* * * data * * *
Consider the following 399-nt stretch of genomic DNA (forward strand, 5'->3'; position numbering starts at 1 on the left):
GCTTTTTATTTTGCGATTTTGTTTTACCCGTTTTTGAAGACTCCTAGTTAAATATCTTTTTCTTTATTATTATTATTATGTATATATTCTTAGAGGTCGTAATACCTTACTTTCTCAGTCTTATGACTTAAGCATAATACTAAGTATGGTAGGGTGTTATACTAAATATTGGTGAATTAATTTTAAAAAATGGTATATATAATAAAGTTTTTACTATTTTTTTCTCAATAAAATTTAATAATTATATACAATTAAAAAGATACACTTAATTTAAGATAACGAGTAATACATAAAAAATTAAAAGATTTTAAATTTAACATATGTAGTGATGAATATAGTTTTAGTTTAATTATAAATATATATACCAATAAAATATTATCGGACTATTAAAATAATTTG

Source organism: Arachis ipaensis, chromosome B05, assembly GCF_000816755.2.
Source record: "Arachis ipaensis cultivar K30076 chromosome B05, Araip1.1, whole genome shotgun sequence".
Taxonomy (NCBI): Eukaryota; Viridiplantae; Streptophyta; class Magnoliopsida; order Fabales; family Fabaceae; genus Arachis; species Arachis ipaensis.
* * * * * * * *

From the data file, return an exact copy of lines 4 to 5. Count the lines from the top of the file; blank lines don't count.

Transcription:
Source record: "Arachis ipaensis cultivar K30076 chromosome B05, Araip1.1, whole genome shotgun sequence".
Taxonomy (NCBI): Eukaryota; Viridiplantae; Streptophyta; class Magnoliopsida; order Fabales; family Fabaceae; genus Arachis; species Arachis ipaensis.